When people who love music speak of life altering events, there is inevitably one story mixed in describing the album purchase that guided them firmly down the righteous musical pathway. Sometimes it’s earth shattering, causing people to dump entire record collections of teenage naiveté. For others, it’s a sign guiding them down a two-way street that doesn’t discount past teachings, rather it builds a new road that takes them someplace wonderful they’ve never been.
This happened to me in the first year of the new century, when Paste Magazine recommended Twilight as Played by the Twilight Singers. I remember driving down to the now defunct Manifest Discs and Tapes in Wilmington, North Carolina, and picking it up. I shelved it for the night, but upon my return after a night like many other college nights, I played it for the first time at around 3 AM while falling into bed fully clothed.
What came out of the speakers that night forever changed the musical experience for me. I remember lying on my back, staring up, and thinking if I made music, this is how it would sound. From the opening note of the record, a hauntingly tapped piano, I was enamored by every project Greg Dulli has ever touched. I was able to listen to Afghan Whigs albums for the first time. 1965 immediately stood out as one of those perfect albums we find so rarely throughout life. Each Twilight Singers album released grew alongside me.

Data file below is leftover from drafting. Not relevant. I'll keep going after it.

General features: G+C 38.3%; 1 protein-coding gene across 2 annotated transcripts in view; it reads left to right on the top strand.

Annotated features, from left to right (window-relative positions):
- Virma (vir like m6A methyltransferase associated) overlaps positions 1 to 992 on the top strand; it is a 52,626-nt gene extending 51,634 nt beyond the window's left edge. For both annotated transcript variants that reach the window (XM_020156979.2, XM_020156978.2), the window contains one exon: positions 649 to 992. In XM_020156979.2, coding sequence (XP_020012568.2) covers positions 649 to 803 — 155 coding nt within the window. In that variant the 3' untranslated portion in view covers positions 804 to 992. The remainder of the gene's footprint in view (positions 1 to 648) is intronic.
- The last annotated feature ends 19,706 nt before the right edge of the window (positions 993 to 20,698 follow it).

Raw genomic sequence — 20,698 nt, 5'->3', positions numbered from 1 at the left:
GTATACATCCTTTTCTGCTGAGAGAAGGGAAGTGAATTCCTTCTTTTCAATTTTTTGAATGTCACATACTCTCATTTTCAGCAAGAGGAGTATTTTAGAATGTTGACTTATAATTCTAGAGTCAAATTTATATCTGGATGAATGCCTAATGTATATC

Since Powder Burns was released five years ago, life has moved on at an ever increasing pace. Dulli projects, like The Gutter Twins, were welcomed and wonderful, but that fire still burned for a proper Twilight Singers release.
We’re finally getting close…about a month away. And as songs are slowly released, like “Blackbird and the Fox,” which features Ani DiFranco, the anticipation of experiencing a collective Dulli vision is intensified.
We’re one step closer today with our Jam of the Day, “On the Corner,” which is the the first single from the new record awesomely entitled Dynamite Steps. It in no way disappoints, starting as just a simple fuzzy drum-machine beat, but in true Twilight fashion, builds into something so grand you forget how it even got there.
Listen to it below, or download it by clicking the arrow on the right side. And if you don’t yet have a Twilight Singers album, please go pick one or all of them up. Greg Dulli is a damn national treasure, and I, for one, cannot wait to salute his ass once again when Dynamite Steps drops February 15th via Sub Pop. Grab the pre-order here.